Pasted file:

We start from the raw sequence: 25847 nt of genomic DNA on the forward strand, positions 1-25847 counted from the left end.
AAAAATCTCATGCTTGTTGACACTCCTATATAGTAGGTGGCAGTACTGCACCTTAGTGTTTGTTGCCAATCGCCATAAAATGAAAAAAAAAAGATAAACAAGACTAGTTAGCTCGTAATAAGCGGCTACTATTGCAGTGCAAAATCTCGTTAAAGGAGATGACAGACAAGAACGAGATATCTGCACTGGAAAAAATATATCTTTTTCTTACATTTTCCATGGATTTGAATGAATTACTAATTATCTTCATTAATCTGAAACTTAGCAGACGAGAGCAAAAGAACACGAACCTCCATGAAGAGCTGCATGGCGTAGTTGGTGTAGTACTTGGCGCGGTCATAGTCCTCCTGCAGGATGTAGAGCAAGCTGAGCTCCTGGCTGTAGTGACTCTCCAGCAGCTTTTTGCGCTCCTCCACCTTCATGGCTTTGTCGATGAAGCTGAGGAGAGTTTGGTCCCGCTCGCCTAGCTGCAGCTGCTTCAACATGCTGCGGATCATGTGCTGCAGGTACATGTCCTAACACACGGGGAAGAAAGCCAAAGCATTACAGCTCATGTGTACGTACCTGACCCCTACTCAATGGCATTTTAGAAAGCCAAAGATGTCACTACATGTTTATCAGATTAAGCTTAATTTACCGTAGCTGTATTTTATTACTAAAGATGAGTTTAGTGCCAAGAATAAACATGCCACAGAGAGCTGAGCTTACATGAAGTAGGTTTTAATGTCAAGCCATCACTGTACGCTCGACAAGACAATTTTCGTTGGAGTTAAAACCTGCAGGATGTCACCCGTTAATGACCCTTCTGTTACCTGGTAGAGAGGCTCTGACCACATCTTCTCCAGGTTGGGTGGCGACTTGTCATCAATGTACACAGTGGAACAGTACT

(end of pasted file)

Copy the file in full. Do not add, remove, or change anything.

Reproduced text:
We start from the raw sequence: 25847 nt of genomic DNA on the forward strand, positions 1-25847 counted from the left end.
AAAAATCTCATGCTTGTTGACACTCCTATATAGTAGGTGGCAGTACTGCACCTTAGTGTTTGTTGCCAATCGCCATAAAATGAAAAAAAAAAGATAAACAAGACTAGTTAGCTCGTAATAAGCGGCTACTATTGCAGTGCAAAATCTCGTTAAAGGAGATGACAGACAAGAACGAGATATCTGCACTGGAAAAAATATATCTTTTTCTTACATTTTCCATGGATTTGAATGAATTACTAATTATCTTCATTAATCTGAAACTTAGCAGACGAGAGCAAAAGAACACGAACCTCCATGAAGAGCTGCATGGCGTAGTTGGTGTAGTACTTGGCGCGGTCATAGTCCTCCTGCAGGATGTAGAGCAAGCTGAGCTCCTGGCTGTAGTGACTCTCCAGCAGCTTTTTGCGCTCCTCCACCTTCATGGCTTTGTCGATGAAGCTGAGGAGAGTTTGGTCCCGCTCGCCTAGCTGCAGCTGCTTCAACATGCTGCGGATCATGTGCTGCAGGTACATGTCCTAACACACGGGGAAGAAAGCCAAAGCATTACAGCTCATGTGTACGTACCTGACCCCTACTCAATGGCATTTTAGAAAGCCAAAGATGTCACTACATGTTTATCAGATTAAGCTTAATTTACCGTAGCTGTATTTTATTACTAAAGATGAGTTTAGTGCCAAGAATAAACATGCCACAGAGAGCTGAGCTTACATGAAGTAGGTTTTAATGTCAAGCCATCACTGTACGCTCGACAAGACAATTTTCGTTGGAGTTAAAACCTGCAGGATGTCACCCGTTAATGACCCTTCTGTTACCTGGTAGAGAGGCTCTGACCACATCTTCTCCAGGTTGGGTGGCGACTTGTCATCAATGTACACAGTGGAACAGTACT